Monday, March 30, 2009

More on the 29th Annual Illinois History Symposium

Last week, I attended the Illinois History Symposium, “Abraham Lincoln in Ante-bellum Illinois: 1831-1860.” In an earlier blog post, I shared my report of the first day’s events. Now, I’ll move on to tell you about some of the ones I made it to on Friday, March 27, 2009.

The day started with rain, which convinced me I’d rather use my time to blog about Thursday’s events than take the walking tour of the Illinois College (IC) campus. Don’t get me wrong – Illinois College has a beautiful campus, with a nice mix of buildings of many different ages and architectural types, from Beecher Hall, where the first college class in Illinois was held, to the state of the art Bruner Center, with its indoor track and athletic facilities. I just decided to do otherwise.

So I got my cardio-strength workout as a guest at a local fitness center, went back to the room to get ready for the day and blogged. My first session was at 10 a.m., this time in a book-lined room on the second (and top) floor of Beecher Hall, a room we were assured the students had “cleaned up” for us.

I think it took most of us boomers and older back in time, with its well-worn 1960-something Early American couches and rich old wooden armchairs - on wheels. It seemed fitting that when Lincoln scholar Michael Burlingame arrived, he settled into one of the couches. My guess is that it’s not the first such room this retired professor has occupied, nor the first piece of sagging furniture which has molded itself around him.

Lecture topics hold surprises
The first paper was presented by Joe Ashbrook, a Mt. Vernon (Ill.) native and independent scholar who retired from teaching in the same schools he once attended. Ashbrook’s paper about Abraham Lincoln in Jefferson County disclosed new information about a Jefferson County trial in which Lincoln represented the Illinois Central Railroad. He seemed to leave no stone unturned in his research and may very well have proven that this trial was one of Lincoln’s most important, if not the most important.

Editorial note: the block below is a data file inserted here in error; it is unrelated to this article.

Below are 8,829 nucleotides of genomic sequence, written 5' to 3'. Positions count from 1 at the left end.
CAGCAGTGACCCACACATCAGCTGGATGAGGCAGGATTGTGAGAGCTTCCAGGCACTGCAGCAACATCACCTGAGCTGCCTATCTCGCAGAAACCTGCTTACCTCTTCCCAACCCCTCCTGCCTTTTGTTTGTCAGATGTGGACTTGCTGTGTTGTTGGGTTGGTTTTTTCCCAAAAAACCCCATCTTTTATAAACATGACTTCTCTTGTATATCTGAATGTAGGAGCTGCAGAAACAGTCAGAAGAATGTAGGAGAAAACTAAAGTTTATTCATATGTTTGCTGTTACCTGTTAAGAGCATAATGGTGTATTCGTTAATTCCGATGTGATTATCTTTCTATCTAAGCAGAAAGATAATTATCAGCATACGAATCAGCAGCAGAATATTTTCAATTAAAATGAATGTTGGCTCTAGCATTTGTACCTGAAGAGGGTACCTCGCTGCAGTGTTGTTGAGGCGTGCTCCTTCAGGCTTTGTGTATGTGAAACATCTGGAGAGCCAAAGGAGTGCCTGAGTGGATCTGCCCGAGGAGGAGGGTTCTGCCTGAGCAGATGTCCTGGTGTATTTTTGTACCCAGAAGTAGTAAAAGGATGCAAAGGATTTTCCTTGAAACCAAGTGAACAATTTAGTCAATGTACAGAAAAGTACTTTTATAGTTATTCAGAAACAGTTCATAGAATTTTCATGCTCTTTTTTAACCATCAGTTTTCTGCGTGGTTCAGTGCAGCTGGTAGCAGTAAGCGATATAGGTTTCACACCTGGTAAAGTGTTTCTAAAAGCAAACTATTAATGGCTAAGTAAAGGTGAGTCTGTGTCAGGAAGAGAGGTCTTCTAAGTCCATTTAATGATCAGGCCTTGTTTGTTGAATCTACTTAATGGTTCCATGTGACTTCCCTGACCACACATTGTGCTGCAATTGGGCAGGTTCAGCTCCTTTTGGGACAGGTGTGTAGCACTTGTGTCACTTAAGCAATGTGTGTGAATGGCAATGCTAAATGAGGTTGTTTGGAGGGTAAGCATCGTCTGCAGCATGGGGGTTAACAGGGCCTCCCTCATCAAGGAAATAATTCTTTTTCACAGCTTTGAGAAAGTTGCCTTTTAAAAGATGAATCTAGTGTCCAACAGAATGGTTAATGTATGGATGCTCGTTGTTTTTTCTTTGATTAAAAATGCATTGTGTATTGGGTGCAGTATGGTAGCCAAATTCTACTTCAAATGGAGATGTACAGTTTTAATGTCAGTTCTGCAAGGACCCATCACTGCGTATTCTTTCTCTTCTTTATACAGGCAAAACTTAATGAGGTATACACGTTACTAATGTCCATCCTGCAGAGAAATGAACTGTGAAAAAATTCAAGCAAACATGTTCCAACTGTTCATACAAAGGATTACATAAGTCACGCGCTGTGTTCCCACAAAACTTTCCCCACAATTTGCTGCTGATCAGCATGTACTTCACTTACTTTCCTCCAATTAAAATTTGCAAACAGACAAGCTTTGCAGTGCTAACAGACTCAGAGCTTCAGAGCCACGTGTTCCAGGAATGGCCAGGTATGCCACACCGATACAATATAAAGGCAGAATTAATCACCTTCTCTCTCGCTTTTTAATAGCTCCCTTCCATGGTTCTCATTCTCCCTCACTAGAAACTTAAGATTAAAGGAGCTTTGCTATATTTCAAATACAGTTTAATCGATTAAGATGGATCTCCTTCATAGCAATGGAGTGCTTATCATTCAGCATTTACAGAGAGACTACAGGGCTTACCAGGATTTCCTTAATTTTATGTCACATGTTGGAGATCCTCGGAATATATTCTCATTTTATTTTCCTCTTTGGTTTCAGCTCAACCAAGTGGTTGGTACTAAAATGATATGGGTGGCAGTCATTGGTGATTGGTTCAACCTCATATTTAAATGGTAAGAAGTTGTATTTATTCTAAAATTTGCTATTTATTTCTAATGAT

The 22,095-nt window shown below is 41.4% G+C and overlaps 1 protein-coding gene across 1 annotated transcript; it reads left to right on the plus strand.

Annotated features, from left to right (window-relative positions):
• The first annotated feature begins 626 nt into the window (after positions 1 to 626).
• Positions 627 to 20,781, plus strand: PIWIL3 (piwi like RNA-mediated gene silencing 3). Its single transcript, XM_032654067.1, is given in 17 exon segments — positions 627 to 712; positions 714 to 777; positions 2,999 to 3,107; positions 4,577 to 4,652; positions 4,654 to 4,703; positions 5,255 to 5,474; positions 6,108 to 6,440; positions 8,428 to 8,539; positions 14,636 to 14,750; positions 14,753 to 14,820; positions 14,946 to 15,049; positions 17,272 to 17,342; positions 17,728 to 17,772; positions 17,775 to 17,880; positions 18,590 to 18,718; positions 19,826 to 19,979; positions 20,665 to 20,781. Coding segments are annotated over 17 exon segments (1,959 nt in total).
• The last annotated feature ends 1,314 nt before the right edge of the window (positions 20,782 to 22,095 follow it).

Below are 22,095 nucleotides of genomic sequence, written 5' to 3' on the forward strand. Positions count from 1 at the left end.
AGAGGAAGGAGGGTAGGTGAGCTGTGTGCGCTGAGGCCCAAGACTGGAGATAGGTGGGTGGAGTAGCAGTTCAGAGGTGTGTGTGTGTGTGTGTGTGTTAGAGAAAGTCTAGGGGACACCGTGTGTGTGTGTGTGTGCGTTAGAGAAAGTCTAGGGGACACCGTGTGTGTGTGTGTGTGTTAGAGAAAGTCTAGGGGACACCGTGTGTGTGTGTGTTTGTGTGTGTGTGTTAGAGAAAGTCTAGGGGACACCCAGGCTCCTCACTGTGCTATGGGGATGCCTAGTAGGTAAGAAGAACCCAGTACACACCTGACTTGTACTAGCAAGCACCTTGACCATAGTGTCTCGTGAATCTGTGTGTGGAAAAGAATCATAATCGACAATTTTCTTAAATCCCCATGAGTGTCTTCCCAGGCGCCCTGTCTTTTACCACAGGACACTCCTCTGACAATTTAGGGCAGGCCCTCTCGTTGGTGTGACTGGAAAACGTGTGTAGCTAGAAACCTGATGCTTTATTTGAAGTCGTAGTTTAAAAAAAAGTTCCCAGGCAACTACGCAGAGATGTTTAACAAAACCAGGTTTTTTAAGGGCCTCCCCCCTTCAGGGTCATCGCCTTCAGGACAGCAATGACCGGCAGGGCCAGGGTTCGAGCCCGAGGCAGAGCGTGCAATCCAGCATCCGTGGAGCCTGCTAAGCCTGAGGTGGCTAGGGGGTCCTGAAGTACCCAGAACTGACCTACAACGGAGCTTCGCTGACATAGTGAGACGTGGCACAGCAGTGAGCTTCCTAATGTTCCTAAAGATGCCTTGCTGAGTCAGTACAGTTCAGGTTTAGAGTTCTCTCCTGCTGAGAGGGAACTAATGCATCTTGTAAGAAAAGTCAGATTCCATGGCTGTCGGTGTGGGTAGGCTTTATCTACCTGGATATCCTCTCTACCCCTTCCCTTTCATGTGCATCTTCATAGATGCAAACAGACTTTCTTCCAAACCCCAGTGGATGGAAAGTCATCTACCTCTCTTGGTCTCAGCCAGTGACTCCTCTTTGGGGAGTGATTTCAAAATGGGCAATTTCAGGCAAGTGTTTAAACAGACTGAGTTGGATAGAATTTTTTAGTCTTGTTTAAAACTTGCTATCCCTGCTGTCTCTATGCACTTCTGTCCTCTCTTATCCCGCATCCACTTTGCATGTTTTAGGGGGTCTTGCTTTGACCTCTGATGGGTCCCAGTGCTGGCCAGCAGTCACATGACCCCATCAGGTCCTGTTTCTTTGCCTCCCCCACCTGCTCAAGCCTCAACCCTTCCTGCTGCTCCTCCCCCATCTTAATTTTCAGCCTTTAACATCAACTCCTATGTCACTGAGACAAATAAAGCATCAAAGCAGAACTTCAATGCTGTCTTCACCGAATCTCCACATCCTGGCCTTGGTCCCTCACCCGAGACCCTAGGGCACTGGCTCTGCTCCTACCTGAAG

Because I hope to someday do further work on Lincoln and the railroads myself, I found this talk and his revelation of particular interest. I just wish I had the time to dig in now and start the Lincoln work I long to someday do.

The second paper of the day was presented by my fellow Bloomington (Ill.) Lincoln buff, Guy Fraker. Fraker’s paper was on Abraham Lincoln in Edgar County. Guy is the guy on Lincoln and the Eighth Judicial Circuit, and I can’t wait until his book on the topic comes out. On Friday, though, his talk took us somewhere I hadn’t yet been - to Paris (Illinois, that is). As usual, Fraker educated and entertained. Even though we were all looking forward to our luncheon program speaker, Burlingame, we hated to see the session with Ashbrook and Fraker end.

This session was moderated by Bill Kemp of the McLean County Museum of History, with commentary by James Cornelius, Lincoln Curator of the Abraham Lincoln Presidential Library and Museum (ALPLM). I saw a new side of both of these men – and I liked it.

I’ve been around Bill Kemp some, but not enough. He had just accepted the job as the archivist about the time I stopped volunteering in the museum library to attend to more pressing family obligations. I learned Friday that Kemp is a very engaging speaker himself – and interjects just the right amount of humor. I’m looking forward to getting to know him better, as I begin my Lincoln-related research in earnest late next year. I know the museum will be an invaluable repository of information I’ll need.

I met James Cornelius during bicentennial week – surely the most important time for him since he began working at the museum in 2007. He was busy most of the time – and working hard to make sure the events at the ALPLM went smoothly. Nonetheless, he never flinched.

Watching him prepare his commentary and hearing him deliver it was a real treat. I couldn’t help but wonder if Cornelius had ever been a Toastmaster. If not, he ought to join. I think he could win the evaluation contest hands down. He nailed it on Friday!

Burlingame and more when we return
I’ll be back some other days with more on the remaining symposium events, including:
  • Michael Burlingame’s luncheon talk
  • Poetry readings with Dan Guillory and Martha Vertreace-Doody
  • My absent-minded moment
  • Harold Holzer and Richard Dreyfuss in “Lincoln Seen and Heard,” preceded by some phenomenal Illinois College musical talent
  • A breakfast talk by Mark E. Steiner on the Lincoln lawyer theme
  • Papers presented by Samuel Wheeler and Raymond Lohne
  • An invaluable session about writing for the Illinois State Historical Society Journal
  • Papers on Lincoln and the “Blue Mass” (mercury) remedy and on traveling salesmen in Illinois
  • A visit to Woodlawn Farm, a stop on the Underground Railroad

Watch for more on these topics and on some of the interesting people I met this week as I have time to share.

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